Share a Story - Change the World
This week coming up is Mother Tongue week at my son's school (Australian International in Singapore). I've teamed up with a Japanese parent who conducts MT lessons there to tell The Three Magic Charms, which is a very popular tale (Noriko knew it the moment I suggested it, and has her own book version of it, which was fascinating to see). i'm also working with the Mandarin Dept which has provided three Grade 4 kids who are helping me to tell a story fromn Taiwan about a clever carp which outwits a dragon ... to become a dragon.
Those who celebrate World Storytelling Day will know that this year's theme is Dragons and Monsters, and originally I'd hoped to present tese stories in March as part of my ceelbration of WSD - the theme is very much in line with G K Chesterton's observation that 'fairytlaes are improtant, not because they tell us dragons exist, but because they tell us dragons can be beaten.'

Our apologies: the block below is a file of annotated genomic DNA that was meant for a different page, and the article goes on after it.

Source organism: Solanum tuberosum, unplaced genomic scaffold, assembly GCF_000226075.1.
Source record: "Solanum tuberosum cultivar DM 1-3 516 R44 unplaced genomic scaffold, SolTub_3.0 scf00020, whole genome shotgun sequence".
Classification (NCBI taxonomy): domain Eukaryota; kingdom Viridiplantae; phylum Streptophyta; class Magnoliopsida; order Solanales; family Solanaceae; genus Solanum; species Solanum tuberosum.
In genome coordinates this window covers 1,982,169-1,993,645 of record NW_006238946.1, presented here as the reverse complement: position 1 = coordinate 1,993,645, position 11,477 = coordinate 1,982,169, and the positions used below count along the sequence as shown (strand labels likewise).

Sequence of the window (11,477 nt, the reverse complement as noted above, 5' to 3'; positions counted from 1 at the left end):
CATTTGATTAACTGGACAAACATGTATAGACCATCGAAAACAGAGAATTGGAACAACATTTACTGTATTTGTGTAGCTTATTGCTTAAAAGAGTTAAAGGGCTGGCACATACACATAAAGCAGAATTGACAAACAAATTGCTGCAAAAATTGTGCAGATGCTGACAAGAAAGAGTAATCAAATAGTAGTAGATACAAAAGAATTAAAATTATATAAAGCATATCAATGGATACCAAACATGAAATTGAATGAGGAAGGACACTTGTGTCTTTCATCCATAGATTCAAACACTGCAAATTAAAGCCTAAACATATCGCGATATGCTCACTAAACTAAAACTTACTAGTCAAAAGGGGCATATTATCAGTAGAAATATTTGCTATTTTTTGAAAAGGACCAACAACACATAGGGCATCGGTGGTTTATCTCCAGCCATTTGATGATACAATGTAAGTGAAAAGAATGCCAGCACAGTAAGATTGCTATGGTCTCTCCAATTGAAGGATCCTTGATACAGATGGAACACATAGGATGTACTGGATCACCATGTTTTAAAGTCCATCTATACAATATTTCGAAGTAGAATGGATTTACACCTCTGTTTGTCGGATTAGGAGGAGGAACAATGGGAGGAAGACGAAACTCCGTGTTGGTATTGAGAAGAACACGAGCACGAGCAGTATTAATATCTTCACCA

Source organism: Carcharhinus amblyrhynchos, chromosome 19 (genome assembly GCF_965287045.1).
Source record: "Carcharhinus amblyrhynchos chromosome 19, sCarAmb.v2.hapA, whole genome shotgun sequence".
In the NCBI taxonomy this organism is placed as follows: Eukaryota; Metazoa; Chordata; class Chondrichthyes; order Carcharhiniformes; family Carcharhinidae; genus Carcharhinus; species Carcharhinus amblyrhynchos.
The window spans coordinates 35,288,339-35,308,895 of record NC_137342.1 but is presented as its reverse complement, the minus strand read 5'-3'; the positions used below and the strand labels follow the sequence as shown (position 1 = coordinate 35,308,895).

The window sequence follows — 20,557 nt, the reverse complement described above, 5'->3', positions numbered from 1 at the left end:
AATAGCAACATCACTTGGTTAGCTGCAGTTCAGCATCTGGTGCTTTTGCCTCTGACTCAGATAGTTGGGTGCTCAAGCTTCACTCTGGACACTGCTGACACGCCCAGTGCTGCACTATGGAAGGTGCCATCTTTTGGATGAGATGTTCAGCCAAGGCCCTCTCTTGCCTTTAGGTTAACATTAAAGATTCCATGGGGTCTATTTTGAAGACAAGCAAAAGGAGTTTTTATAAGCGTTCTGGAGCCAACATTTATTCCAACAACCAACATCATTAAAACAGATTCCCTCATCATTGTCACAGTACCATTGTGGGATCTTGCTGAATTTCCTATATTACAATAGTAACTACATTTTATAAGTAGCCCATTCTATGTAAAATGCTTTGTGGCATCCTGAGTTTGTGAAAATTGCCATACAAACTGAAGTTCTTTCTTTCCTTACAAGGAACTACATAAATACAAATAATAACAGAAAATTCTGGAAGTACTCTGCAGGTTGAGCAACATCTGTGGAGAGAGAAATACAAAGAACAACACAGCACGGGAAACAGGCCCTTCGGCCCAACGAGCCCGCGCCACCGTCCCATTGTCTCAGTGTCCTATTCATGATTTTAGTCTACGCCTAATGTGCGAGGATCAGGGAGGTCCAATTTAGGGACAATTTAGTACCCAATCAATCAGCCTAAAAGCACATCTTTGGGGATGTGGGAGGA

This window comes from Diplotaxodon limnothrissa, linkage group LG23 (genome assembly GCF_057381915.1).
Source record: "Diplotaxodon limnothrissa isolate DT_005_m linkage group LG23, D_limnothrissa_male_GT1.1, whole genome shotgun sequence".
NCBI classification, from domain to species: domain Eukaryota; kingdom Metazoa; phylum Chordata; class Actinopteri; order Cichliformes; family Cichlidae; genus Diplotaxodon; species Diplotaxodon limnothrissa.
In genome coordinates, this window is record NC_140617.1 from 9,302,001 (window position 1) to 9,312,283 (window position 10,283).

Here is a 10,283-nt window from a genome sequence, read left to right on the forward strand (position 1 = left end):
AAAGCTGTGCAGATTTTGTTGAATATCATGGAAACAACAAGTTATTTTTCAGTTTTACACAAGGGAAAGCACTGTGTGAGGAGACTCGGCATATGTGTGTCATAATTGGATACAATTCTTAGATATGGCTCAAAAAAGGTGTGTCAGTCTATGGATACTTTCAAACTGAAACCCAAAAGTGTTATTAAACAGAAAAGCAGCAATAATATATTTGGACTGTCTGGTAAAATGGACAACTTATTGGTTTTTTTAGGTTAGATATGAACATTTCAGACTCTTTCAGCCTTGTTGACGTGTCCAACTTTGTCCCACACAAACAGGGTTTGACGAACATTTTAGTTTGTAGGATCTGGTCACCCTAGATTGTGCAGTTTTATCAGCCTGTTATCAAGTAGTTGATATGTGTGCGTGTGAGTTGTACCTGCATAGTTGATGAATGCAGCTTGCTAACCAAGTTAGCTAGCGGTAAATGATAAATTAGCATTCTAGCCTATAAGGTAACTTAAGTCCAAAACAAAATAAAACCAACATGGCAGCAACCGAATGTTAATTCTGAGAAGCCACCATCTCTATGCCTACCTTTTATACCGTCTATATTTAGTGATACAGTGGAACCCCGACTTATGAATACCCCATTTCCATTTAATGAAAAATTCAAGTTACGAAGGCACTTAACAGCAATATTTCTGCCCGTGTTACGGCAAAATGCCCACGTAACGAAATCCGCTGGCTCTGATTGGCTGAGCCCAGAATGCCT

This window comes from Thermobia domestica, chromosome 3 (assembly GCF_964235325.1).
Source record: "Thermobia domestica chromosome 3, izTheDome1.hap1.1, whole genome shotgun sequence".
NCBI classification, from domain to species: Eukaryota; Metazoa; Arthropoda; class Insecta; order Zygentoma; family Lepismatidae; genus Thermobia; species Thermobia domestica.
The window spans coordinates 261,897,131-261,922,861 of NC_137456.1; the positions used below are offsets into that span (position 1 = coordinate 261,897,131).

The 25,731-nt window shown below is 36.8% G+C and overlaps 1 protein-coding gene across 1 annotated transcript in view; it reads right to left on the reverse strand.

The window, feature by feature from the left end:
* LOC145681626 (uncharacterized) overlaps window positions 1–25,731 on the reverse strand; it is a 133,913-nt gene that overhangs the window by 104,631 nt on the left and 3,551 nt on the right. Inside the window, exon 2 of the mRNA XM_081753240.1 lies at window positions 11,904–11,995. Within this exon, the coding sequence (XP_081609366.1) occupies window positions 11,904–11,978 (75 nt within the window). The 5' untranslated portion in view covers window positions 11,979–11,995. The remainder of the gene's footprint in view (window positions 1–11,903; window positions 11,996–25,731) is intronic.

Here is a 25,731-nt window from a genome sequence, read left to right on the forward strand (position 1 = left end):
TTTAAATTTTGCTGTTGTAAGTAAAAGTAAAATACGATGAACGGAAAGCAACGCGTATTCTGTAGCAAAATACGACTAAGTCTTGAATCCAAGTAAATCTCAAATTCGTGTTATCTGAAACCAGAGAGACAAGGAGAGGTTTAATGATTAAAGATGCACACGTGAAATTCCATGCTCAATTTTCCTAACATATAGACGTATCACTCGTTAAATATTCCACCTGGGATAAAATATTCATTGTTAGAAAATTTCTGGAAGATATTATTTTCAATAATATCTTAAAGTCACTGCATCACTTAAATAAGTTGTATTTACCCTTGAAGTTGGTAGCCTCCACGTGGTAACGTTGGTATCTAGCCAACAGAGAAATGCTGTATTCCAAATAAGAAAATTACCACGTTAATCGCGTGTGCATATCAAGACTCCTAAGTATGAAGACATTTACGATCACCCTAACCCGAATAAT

I hope to post a video of the tellings sometime soon - we have three slots between the 17-21st, and for those of you knowledgeable in Mandarin or Japanese will see that it is not direct translation, but my interaction Noriko or Sophia (my Chinese co-narrator) which clarifies the MT dialogue.
I also want to get the kids speaking some Japanese - when the paper charm turns into a river, we'll encourage them to make the sound effect by chanting japanese onomatopoeia (gabu-gabu, gobu-gobu!) instead of whoosh or gurgle-gurgle!
At one point, when I am the yamanba monster trying to grow bigger, I say the magic spell - but it doesn't work. Noriko respectfully points out it's because I'msaying it in English! The magic only works ... in Japanese. and so I start chanting in Japanese (!) - and sure enough, I am transformed.
I'd lobve to hear other experiences of bi-lingual telling.